Days are numbered for special purpose financial statements in Australia

Entities currently preparing special purpose financial statements (SPFS) should take note that these are likely to be phased out in the next few years, particularly if lodged with the Australian Securities and Investments Commission (ASIC) under Part 2M.3 of the Corporations Act 2001 or Part 3-2 of the Australian Charities and Not-for-profits Commission Act 2012. This means that in future, parent entities will be required to prepare and lodge consolidated financial statements with ASIC or the ACNC.

For many years, thousands of Australian entities lodging financial statements with the Australian Securities and Investments Commission (ASIC) have been permitted to submit special purpose financial statements (SPFS) if management determine that the entity is not a ‘reporting entity’ as defined in Statement of Accounting Concept (SAC) 1.

Other entities preparing financial statements for other regulators such as the Australian Charities and Not-for-profits Commission (ACNC), associations and co-operatives, have also been able to submit SPFS.

What is a ‘reporting entity’?

SAC 1 Definition of the Reporting Entity (issued 1990 and still effective) introduced the concept of a ‘reporting entity’. It did not include an actual definition, but explains the concept of a ‘reporting entity’ as:

Reporting entities are all entities (including economic entities) in respect of which it is reasonable to expect the existence of users dependent on general purpose financial reports for information which will be useful to them for making and evaluating decisions about the allocation of scarce resources.

SAC 1, paragraph 40

To identify whether there are users that are dependent on GPFS, SAC 1 requires entities to consider:

  • Whether there is a separation of management and shareholders
  • Whether the entity is of economic or political influence to society, and
  • The size or indebtedness of an entity (and in the case of non-business or not-for-profit entities, the amount of resources provided or allocated by governments or other parties).

Judgement is required when concluding whether an entity or group is a reporting entity or not, and this self-assessment process by entities has potentially led to more entities considering themselves ‘non-reporting’ than is probably appropriate.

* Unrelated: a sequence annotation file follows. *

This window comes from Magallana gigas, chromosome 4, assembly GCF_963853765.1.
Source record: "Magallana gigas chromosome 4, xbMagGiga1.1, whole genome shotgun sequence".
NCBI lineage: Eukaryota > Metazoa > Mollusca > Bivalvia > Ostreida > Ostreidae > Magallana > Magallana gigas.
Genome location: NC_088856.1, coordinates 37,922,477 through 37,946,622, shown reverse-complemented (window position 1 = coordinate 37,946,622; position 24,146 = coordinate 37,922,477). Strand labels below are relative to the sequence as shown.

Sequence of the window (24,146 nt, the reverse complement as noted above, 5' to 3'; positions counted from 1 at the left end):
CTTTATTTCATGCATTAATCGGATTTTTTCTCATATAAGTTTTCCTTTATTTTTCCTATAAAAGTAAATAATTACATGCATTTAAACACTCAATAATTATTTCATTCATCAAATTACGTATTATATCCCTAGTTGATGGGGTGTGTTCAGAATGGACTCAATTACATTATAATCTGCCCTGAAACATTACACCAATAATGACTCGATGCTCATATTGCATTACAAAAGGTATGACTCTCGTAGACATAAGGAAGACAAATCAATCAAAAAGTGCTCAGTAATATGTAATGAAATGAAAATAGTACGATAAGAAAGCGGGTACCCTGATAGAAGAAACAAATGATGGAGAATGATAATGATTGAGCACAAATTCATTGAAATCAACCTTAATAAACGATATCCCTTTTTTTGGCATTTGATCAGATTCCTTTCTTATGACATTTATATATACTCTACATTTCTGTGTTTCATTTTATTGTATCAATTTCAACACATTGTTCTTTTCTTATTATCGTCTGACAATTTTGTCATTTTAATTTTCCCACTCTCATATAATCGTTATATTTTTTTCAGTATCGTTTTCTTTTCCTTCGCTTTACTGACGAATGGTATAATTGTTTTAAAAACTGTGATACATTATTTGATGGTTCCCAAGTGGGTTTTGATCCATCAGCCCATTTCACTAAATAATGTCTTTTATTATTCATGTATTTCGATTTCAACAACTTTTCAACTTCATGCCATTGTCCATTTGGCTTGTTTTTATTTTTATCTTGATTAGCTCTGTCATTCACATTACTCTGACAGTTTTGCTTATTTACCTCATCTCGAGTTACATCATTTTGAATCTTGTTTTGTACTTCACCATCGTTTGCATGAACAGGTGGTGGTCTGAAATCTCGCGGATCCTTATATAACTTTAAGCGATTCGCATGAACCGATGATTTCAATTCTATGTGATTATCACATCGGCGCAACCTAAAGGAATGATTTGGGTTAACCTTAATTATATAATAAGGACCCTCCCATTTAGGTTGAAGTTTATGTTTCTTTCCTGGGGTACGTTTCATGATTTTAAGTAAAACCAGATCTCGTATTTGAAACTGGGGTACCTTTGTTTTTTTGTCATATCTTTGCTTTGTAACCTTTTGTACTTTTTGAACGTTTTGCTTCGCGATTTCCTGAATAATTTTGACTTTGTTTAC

Listed entities, disclosing entities, registered managed investment schemes, co-operatives issuing debentures, APRA regulated superannuation funds, and the Australian Government, State, Territory and Local Governments will always be considered ‘reporting entities’ under AASB 1053 Application of Tiers of Australian Accounting Standards and required to prepare GPFS.

Why is this distinction between ‘reporting entity’ and ‘non-reporting entity’ so important?

For most non-reporting entities, avoiding consolidation and disclosing related party transactions are deal breakers.

Australian Accounting Standards as issued by the AASB generally apply only to ‘reporting entities’, those preparing full general purpose financial statements (GPFS), and those preparing GPFS using the reduced disclosures (RDR). This means that ‘non-reporting entities’ are left to pick and choose which standards they apply and which they don’t.

Research has shown that in many cases, financial statements lodged with regulators are not comparable between entities because they do not apply all the recognition and measurement principles of Australian Accounting Standards.

For entities preparing SPFS that do follow ASIC’s Regulatory Guide 85 Reporting requirements for non-reporting entities, (i.e. they comply with all the recognition and measurement requirements of Australian Accounting Standards), the ‘deal breaker’ for them as to why they prefer SPFS over RDR or full GPFS is the ability to avoid consolidation and related party disclosures. RG 65 considers consolidation to be a presentation requirement and not related to recognition and measurement.